City employees might get pay raises as part of Raleigh’s efforts to recruit top-notch candidates.
Raleigh staff presented a plan last week that would change the way the city pays its 4,000 employees by putting in place higher base salaries for most full-time positions. The plan would initially cost about $12 million, and the city would spend about $50 million over the next 10 years.
“This is an emotional issue. It’s complex. It’s taken a lot of time and effort,” Mayor Pro Tem Kay Crowder said. “It’s a very big number. We’re all trying to wrap our head around that number. But at the end of the day I think our employees need it.”
The plan by City Manager Ruffin Hall and his staff calls for a 14-step pay structure that employees could climb based on their work and experience.
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A senior firefighter’s current salary ranges from $37,500 to $60,000. Under the proposal, the salary would be from $44,500 to $72,000.
The city has yet to determine where each employee would fall on the scale, so it’s unclear how many employees would get raises right away. But the city estimates at least 750 employees would need raises to get to the new minimum salary associated with their positions.
Hall, who was hired in 2013, describes the city’s compensation structure as antiquated and says one of his top priorities is making Raleigh more competitive in recruiting talented employees. The proposed pay structure is Hall’s third major effort to improve the city’s standing as an employer.
The first came in January, when the City Council adopted a “living wage” proposal by Hall’s staff that raised base pay for the lowest-level employees from $12.01 an hour to $13.76 an hour.
In February, Raleigh adjusted the minimum salaries of 2,101 city positions, more than half of which are in the police and fire departments. Raises in the those departments range from 6 percent to 13 percent, while most of the other positions will get raises ranging from 2 percent to 4 percent.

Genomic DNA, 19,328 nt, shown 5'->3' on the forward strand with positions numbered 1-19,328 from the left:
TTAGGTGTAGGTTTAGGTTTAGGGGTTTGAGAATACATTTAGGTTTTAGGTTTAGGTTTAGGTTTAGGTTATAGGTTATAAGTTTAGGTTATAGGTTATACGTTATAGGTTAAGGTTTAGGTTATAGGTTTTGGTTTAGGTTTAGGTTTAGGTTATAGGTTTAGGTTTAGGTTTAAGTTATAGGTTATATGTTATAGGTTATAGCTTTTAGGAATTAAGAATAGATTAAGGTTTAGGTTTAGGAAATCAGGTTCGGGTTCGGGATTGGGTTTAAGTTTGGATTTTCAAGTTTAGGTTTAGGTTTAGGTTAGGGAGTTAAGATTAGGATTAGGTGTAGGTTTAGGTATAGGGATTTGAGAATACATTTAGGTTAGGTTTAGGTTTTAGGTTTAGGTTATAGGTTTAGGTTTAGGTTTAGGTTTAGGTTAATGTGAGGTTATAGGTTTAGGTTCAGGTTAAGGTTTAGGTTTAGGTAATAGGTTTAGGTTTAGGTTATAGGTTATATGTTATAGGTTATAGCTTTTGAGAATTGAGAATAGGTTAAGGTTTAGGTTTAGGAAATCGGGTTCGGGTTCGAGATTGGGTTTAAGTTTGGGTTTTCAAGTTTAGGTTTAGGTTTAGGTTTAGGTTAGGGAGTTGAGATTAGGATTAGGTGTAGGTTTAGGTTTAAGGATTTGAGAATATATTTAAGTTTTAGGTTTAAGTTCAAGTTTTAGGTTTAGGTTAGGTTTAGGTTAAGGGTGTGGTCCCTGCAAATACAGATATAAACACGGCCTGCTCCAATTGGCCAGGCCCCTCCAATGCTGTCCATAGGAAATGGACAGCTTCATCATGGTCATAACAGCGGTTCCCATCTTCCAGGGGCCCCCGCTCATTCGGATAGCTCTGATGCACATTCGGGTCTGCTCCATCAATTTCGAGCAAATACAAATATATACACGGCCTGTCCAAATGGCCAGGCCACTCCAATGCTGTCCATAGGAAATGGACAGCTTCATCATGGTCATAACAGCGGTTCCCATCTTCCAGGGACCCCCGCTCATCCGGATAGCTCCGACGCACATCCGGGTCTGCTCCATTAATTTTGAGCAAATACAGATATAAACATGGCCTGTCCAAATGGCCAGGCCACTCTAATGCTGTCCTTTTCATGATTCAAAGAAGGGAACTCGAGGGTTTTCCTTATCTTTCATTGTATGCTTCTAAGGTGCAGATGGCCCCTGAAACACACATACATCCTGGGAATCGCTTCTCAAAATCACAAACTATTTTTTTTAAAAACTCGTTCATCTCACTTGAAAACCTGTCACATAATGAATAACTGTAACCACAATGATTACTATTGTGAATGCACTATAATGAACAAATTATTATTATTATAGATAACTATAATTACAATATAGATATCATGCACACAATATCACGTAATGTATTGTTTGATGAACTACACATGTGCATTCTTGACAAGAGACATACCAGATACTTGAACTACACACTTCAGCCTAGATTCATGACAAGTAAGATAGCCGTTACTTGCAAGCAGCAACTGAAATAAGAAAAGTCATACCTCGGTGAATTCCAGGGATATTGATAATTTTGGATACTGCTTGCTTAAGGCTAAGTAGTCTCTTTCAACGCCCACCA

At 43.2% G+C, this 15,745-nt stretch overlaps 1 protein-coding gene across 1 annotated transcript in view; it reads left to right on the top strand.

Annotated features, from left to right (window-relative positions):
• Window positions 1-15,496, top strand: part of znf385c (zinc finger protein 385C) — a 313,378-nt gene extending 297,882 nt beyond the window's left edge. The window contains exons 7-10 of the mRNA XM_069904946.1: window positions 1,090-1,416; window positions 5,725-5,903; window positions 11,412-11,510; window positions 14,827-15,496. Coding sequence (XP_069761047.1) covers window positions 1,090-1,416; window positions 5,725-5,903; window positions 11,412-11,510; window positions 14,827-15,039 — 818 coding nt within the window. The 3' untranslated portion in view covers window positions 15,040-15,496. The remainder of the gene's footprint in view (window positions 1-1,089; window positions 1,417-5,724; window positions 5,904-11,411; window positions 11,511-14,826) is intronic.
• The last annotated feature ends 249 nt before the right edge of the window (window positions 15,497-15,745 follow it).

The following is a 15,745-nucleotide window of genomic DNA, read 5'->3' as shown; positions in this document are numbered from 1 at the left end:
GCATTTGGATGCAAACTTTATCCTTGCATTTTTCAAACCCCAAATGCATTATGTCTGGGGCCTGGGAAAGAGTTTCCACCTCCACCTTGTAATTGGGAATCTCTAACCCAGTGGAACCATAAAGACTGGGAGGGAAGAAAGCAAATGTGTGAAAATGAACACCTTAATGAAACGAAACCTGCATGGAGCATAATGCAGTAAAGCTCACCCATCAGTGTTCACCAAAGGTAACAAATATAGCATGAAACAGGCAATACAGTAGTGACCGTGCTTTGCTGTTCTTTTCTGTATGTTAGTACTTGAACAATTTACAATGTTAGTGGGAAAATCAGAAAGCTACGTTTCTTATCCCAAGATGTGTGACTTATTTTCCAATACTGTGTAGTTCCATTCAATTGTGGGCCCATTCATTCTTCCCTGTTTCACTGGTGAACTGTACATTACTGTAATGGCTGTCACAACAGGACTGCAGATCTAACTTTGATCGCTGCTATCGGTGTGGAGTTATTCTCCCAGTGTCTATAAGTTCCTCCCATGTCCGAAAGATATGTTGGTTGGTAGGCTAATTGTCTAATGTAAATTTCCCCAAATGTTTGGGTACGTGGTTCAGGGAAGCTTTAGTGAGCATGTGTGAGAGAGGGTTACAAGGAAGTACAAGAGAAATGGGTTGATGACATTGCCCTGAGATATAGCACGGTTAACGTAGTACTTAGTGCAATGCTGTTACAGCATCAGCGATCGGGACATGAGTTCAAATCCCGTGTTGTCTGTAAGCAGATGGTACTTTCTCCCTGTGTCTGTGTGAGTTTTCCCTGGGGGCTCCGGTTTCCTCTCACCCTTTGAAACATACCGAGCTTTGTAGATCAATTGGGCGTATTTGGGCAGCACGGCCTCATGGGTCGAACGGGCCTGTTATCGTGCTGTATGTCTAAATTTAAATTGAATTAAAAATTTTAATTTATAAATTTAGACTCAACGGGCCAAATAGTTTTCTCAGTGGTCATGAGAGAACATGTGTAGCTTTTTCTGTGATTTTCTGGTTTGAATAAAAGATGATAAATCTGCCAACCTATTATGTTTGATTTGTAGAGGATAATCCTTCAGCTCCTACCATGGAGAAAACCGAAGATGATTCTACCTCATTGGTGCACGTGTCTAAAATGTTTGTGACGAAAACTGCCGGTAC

Last Wednesday, council members said they supported the proposed pay structure but were unsure how quickly to implement it.
The city would have to drastically cut operating expenses or seek outside funding sources – borrow money or raise it through higher taxes – to implement Hall’s plan by summer 2018. But adopting the plan in a phased approach may cost more over time and cause confusion among employees.
Crowder hesitated to commit to one approach until Hall includes the new pay scale in his budget proposal in May.
Some council members said the city should raise pay all at one.
“I think we need to bite the bullet on this,” Councilman David Cox said. The council needs “to make the correction and not drag it out – ensure that keeping our pay structures current is an ongoing priority.”
Councilman Bonner Gaylord agreed but said the city should be careful not to create awkward workplace situations where some employees get big raises while others get smaller raises.
“I think that will cause a problem from a morale standpoint,” Gaylord said, adding that the city could cap pay hikes each year.